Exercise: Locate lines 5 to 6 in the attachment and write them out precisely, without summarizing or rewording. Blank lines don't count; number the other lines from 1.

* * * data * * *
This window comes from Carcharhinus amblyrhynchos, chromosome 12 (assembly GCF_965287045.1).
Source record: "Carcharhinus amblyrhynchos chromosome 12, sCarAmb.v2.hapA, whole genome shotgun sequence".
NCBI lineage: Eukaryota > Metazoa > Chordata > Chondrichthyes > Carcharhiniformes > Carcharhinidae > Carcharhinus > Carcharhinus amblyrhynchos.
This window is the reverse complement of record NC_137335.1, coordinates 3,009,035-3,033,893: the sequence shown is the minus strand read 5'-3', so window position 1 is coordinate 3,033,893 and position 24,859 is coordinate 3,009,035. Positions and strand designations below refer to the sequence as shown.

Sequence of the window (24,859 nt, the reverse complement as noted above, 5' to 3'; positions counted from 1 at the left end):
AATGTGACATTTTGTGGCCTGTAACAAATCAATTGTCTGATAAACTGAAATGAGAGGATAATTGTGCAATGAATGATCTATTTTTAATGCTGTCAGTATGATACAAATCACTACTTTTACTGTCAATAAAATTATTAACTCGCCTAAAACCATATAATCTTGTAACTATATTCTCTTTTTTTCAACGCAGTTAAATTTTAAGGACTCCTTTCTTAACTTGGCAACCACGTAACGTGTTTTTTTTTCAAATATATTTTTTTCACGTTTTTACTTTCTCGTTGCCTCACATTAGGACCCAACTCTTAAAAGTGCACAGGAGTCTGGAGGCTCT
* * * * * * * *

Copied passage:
Sequence of the window (24,859 nt, the reverse complement as noted above, 5' to 3'; positions counted from 1 at the left end):
AATGTGACATTTTGTGGCCTGTAACAAATCAATTGTCTGATAAACTGAAATGAGAGGATAATTGTGCAATGAATGATCTATTTTTAATGCTGTCAGTATGATACAAATCACTACTTTTACTGTCAATAAAATTATTAACTCGCCTAAAACCATATAATCTTGTAACTATATTCTCTTTTTTTCAACGCAGTTAAATTTTAAGGACTCCTTTCTTAACTTGGCAACCACGTAACGTGTTTTTTTTTCAAATATATTTTTTTCACGTTTTTACTTTCTCGTTGCCTCACATTAGGACCCAACTCTTAAAAGTGCACAGGAGTCTGGAGGCTCT